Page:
A subtle art house favourite turned massive action artiste, Zhang Yimou (House of Flying Daggers, Hero) is a revered yet odd n’ unpredictable filmmaker. His previous feature before returning to TIFF this year was a controversial one: the Matt Damon-headlined action fantasy The Great Wall. It was a bizarre mixture of historical fantasy action, dragon beasts, bungee assassins, xenophobia, and white saviours. Despite Yimou’s first and troubled stab and baiting North American audiences, it bombed stateside while making a fortune literally everywhere else. Yep, that was a weird one. For a follow up, Zhang Yimou went for a more traditional and commercial project. Thankfully when Yimou puts his version of those things on screen, it still leads to stunning and delightfully batshit spectacle.
Plot is not really Shadow’s strong suit. The first hour is practically a chamber drama of betrayal and doubles and historical melodrama that quite frankly can feel a little overcooked and dull. The actors are strong, but stuck playing symbolic archetypes that allow for little humanity. However, what gets you through are the visuals. Yimou is a filmmaker known for his stylized and lush use of color. Here he deliberately robs himself of all of that, designing the film entirely in harshly contrasting black and white. Not through black and white cinematography or color correction mind you, but production and costume design. It’s gorgeous and creates an oddly sombre tone difficult to describe.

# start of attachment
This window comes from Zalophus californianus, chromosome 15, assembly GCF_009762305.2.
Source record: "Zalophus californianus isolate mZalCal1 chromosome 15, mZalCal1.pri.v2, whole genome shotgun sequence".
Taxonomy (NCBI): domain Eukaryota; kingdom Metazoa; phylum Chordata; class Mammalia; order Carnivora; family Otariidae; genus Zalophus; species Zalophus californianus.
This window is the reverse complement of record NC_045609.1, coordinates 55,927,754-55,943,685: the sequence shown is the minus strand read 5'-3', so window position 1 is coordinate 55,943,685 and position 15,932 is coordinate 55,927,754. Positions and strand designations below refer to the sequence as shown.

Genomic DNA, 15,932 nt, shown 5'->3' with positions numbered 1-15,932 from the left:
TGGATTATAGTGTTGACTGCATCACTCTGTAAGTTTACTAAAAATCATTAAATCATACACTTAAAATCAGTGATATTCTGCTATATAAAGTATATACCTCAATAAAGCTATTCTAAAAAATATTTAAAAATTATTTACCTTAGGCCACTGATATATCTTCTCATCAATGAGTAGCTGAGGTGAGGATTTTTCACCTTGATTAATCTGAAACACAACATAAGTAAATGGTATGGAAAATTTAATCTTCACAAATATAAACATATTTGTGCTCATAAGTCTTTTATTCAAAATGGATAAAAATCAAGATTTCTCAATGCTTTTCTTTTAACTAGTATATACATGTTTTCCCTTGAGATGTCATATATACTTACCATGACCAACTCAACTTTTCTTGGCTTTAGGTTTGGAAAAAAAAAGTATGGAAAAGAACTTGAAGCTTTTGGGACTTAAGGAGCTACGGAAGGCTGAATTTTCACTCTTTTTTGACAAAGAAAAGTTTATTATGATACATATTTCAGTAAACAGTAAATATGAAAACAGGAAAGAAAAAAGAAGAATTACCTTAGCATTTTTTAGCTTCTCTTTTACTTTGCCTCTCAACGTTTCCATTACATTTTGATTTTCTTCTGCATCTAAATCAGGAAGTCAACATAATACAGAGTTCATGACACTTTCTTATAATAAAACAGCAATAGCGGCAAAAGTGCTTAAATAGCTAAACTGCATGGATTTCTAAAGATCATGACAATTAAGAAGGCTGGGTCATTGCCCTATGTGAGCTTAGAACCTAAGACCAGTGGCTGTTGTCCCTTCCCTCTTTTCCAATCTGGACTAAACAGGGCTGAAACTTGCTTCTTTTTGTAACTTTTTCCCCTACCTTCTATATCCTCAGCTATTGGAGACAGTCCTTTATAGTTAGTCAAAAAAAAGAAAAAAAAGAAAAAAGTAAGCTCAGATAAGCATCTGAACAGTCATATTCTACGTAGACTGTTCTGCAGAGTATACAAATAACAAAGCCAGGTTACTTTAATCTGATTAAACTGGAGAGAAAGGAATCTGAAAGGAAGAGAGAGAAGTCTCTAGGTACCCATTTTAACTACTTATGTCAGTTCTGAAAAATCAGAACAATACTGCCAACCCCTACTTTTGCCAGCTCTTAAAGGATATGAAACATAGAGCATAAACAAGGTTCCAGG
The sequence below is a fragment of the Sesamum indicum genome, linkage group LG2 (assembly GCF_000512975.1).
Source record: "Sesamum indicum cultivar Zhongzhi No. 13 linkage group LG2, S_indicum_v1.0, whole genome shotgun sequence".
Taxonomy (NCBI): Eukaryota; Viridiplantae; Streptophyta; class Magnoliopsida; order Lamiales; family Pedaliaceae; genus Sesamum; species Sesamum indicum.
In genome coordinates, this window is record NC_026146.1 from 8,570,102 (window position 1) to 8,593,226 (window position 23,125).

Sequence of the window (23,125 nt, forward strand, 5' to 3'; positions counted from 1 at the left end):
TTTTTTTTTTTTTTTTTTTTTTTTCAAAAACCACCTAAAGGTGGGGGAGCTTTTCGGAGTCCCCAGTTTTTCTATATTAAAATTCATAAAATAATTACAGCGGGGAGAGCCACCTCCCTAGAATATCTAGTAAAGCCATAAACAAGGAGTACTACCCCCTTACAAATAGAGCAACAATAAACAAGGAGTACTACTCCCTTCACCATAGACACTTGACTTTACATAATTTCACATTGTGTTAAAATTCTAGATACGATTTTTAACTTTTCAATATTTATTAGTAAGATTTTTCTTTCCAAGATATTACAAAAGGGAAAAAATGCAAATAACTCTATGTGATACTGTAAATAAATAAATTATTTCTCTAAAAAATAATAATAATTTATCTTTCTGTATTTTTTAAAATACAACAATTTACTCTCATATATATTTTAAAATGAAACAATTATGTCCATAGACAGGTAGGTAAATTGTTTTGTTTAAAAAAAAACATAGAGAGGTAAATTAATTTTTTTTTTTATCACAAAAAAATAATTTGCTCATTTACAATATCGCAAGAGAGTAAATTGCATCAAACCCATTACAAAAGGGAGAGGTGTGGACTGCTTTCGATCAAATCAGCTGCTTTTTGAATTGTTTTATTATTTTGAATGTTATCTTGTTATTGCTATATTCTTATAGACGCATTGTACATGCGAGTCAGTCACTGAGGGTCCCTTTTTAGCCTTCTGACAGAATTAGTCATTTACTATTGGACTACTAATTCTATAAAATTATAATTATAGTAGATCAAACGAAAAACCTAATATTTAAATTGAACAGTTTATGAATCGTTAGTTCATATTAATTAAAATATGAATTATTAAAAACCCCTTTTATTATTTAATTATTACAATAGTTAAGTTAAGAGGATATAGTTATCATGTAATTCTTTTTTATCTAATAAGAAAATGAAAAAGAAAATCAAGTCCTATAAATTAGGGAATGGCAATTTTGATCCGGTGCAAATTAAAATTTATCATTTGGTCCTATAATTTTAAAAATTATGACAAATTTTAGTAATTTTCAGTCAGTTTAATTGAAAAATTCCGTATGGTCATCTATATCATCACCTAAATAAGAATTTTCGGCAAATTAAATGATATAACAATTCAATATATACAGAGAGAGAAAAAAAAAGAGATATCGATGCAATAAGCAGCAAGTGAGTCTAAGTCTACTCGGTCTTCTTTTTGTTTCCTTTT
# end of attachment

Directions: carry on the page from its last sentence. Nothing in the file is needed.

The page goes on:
Then at the hour mark the action takes over and good lord is it ever electrifying. There are one-on-one fights and epic army battles, both balletically choreographed and viciously brutal. It’s impossible not to be blown away, especially when the singular weapon of a bladed umbrella appears and is used in such brutal and ingenious ways that you can’t help but giggle once you get your jaw off of the floor.
Shadow is not Zhang Yimou’s best movie or even his best action movie (Hero retains both titles, for the record). However, the back half of this movie is so insane and sumptuously crafted that it begs to be seen by any fans of this filmmaker or genre. It’s a beautiful and wild ride, no matter how long and languid the film feels while getting to the good stuff.